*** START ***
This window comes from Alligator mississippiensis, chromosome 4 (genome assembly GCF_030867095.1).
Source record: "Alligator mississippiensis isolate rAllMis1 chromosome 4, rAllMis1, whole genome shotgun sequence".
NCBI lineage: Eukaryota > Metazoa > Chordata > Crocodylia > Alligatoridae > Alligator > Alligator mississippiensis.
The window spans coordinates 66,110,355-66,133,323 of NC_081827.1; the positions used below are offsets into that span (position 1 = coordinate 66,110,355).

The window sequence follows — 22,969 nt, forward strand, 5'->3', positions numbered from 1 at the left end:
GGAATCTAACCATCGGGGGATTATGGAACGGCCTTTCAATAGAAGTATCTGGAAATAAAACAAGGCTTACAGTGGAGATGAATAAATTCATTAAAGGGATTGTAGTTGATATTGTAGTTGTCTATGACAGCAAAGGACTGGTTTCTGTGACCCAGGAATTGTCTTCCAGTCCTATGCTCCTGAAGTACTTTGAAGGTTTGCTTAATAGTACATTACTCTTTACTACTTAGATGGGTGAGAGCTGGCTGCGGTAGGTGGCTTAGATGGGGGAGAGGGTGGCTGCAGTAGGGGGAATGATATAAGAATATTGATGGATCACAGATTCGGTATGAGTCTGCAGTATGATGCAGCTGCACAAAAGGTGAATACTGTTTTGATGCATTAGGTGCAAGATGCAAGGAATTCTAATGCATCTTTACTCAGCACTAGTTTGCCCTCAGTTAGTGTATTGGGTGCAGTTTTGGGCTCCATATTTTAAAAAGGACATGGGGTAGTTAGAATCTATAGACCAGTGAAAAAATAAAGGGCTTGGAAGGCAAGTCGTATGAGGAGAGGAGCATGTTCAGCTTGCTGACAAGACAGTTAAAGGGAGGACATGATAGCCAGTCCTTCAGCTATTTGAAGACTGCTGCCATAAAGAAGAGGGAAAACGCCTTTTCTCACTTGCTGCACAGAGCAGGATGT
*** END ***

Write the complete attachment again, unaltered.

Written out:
This window comes from Alligator mississippiensis, chromosome 4 (genome assembly GCF_030867095.1).
Source record: "Alligator mississippiensis isolate rAllMis1 chromosome 4, rAllMis1, whole genome shotgun sequence".
NCBI lineage: Eukaryota > Metazoa > Chordata > Crocodylia > Alligatoridae > Alligator > Alligator mississippiensis.
The window spans coordinates 66,110,355-66,133,323 of NC_081827.1; the positions used below are offsets into that span (position 1 = coordinate 66,110,355).

The window sequence follows — 22,969 nt, forward strand, 5'->3', positions numbered from 1 at the left end:
GGAATCTAACCATCGGGGGATTATGGAACGGCCTTTCAATAGAAGTATCTGGAAATAAAACAAGGCTTACAGTGGAGATGAATAAATTCATTAAAGGGATTGTAGTTGATATTGTAGTTGTCTATGACAGCAAAGGACTGGTTTCTGTGACCCAGGAATTGTCTTCCAGTCCTATGCTCCTGAAGTACTTTGAAGGTTTGCTTAATAGTACATTACTCTTTACTACTTAGATGGGTGAGAGCTGGCTGCGGTAGGTGGCTTAGATGGGGGAGAGGGTGGCTGCAGTAGGGGGAATGATATAAGAATATTGATGGATCACAGATTCGGTATGAGTCTGCAGTATGATGCAGCTGCACAAAAGGTGAATACTGTTTTGATGCATTAGGTGCAAGATGCAAGGAATTCTAATGCATCTTTACTCAGCACTAGTTTGCCCTCAGTTAGTGTATTGGGTGCAGTTTTGGGCTCCATATTTTAAAAAGGACATGGGGTAGTTAGAATCTATAGACCAGTGAAAAAATAAAGGGCTTGGAAGGCAAGTCGTATGAGGAGAGGAGCATGTTCAGCTTGCTGACAAGACAGTTAAAGGGAGGACATGATAGCCAGTCCTTCAGCTATTTGAAGACTGCTGCCATAAAGAAGAGGGAAAACGCCTTTTCTCACTTGCTGCACAGAGCAGGATGT